Tuesday, February 4, 2014

"Date Grape Koolaid" backlash continues

Posted By on Tue, Feb 4, 2014 at 3:32 PM

The mesmerizing and increasingly awkward spiral continues for the Spokane Downtown Daiquiri Factory. Since we posted about the bar's "Date Grape Koolaid" drink Friday, other local and national media picked it up and a group protested outside the bar Saturday night.

click to enlarge "Date Grape Koolaid" backlash continues
Sarah Wurtz
Protesters gathered on Wall Street on Saturday evening.

The Daiquiri Factory has done most of its communicating on its Facebook page, and has not returned our requests for comment via phone, email or Facebook. Early on, dozens of commenters took to the page to leave negative reviews and ask the bar to change the name, but the bar soon shut down the review function and began hiding or deleting comments. (The negative reviewers have since moved to a Yelp page for the business here and a boycott page has started here.)

But the bar shows no willingness to change the name and at times seems to be reveling in the negative attention. They began their responses Friday by defending the name.

Then by bragging about how many people were loving the drink during opening weekend.

Then came the big-media conspiracy. (For the record, the Inlander is and has always been an independently owned company without any affiliation with any local TV station, including KXLY. We also did not contact the owner's mother.)

The bar then posted this audio "statement," which seems to be an attempt at a faux news report telling people to simply chill out about the rape joke and come down to enjoy some "daiquiri therapy."

Today, they clarified even further. Apparently everyone is just missing the real joke here. (Again, for the record, we included that Urban Dictionary definition in our original story and still don't get why a daiquiri would be named after a wine-inspired hookup. UPDATE: Urban Dictionary has apparently removed the "Date Grape" definition and protesters are discussing that over on the boycott page.) 

Since the whole thing started, protesters and others have notified Kraft, which owns Kool-Aid, of the bar's use of the trademarked name. The company has repeatedly responded, "We are as appalled as you. Kraft does not support or condone this drink, and finds its existence to be highly insensitive to a serious issue. This blatant misuse of the Kool-Aid trademark is offensive to so many, including us, and we are making it our top priority to address the situation ASAP." Some have also been encouraging opponents of the bar to contact other entities (like Victoria's Secret) it uses in its drink names and businesses that advertise on the radio station 104.5 JAMZ, which the owner of the Daiquiri Factory also owns.

Protesters are also organizing another gathering for this weekend, though the time and day haven't yet been finalized.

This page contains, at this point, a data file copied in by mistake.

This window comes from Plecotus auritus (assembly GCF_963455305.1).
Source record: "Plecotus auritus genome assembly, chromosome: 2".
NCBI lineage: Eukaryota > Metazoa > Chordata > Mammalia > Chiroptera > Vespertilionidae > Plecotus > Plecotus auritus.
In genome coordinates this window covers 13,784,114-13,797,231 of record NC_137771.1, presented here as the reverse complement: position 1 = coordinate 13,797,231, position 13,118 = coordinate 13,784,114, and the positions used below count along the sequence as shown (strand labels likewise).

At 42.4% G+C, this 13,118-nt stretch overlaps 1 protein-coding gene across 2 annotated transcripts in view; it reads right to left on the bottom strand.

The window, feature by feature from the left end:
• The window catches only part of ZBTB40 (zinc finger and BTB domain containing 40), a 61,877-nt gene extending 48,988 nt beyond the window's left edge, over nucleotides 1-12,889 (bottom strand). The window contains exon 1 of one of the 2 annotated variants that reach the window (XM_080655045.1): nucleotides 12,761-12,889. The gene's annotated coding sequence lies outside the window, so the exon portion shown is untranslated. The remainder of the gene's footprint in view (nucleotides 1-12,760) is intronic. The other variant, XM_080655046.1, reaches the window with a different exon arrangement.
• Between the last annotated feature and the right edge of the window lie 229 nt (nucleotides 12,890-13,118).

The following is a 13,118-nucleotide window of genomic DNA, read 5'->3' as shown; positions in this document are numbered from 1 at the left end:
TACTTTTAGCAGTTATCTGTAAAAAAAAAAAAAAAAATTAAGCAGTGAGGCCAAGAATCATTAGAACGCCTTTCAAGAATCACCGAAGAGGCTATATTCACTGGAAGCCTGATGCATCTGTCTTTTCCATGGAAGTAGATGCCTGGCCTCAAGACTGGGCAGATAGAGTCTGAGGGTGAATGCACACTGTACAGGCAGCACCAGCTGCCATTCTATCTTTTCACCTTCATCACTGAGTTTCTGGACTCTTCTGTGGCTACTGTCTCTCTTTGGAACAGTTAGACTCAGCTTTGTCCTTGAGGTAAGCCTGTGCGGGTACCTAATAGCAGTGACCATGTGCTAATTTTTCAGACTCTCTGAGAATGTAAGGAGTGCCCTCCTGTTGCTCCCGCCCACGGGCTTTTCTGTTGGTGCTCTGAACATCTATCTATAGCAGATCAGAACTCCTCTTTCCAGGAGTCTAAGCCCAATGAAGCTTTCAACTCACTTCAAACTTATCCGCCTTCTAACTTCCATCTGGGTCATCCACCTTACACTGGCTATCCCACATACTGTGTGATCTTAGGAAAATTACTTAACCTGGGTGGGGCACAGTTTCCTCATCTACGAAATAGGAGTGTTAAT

Meanwhile, some have argued that the drink name is no worse than other racy cocktail or shot names, like "Sex on the Beach." The difference here, of course, is that date rape is a violent crime, not a consensual sex act. The problem is not that the name references sex; it's that, to many, it seems to be clearly referencing rape.

At Monday's Spokane City Council meeting, representatives from the Human Rights Commission and Lutheran Community Services spoke about the effects of normalizing rape. The Rape, Abuse and Incest National Network estimates that more than 200,000 Americans are victims of sexual assault each year and that about 60 percent of those assaults will go unreported to police.

"Every joke about sexual violence does two very harmful things that no community or individual should tolerate," said Erin Williams Hueter, who works with victims of sexual assault at Lutheran Community Services, at the council meeting. "First, it makes rape more socially acceptable, perpetuating the problem, the prevalence and the impact on each of us as neighbors, friends, coworkers, parents siblings and citizens. Second, it minimizes any survivor's experience. It takes a person who often already feels very small, damaged, frightened, disrespected, shameful and alone and reinforces those feelings. Each time we laugh or turn a deaf ear to these so called jokes, we validate the crime victims' very worst fears. It lets them know that we too find them to be small and insignificant, damaged, not respectable and that they deserve to feel ashamed and alone."

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About The Author

Heidi Groover

Heidi Groover is a staff writer at the Inlander, where she covers city government and drug policy. On the job, she's spent time with prostitutes, "street kids," marriage equality advocates and the family of a 16-year-old organ donor...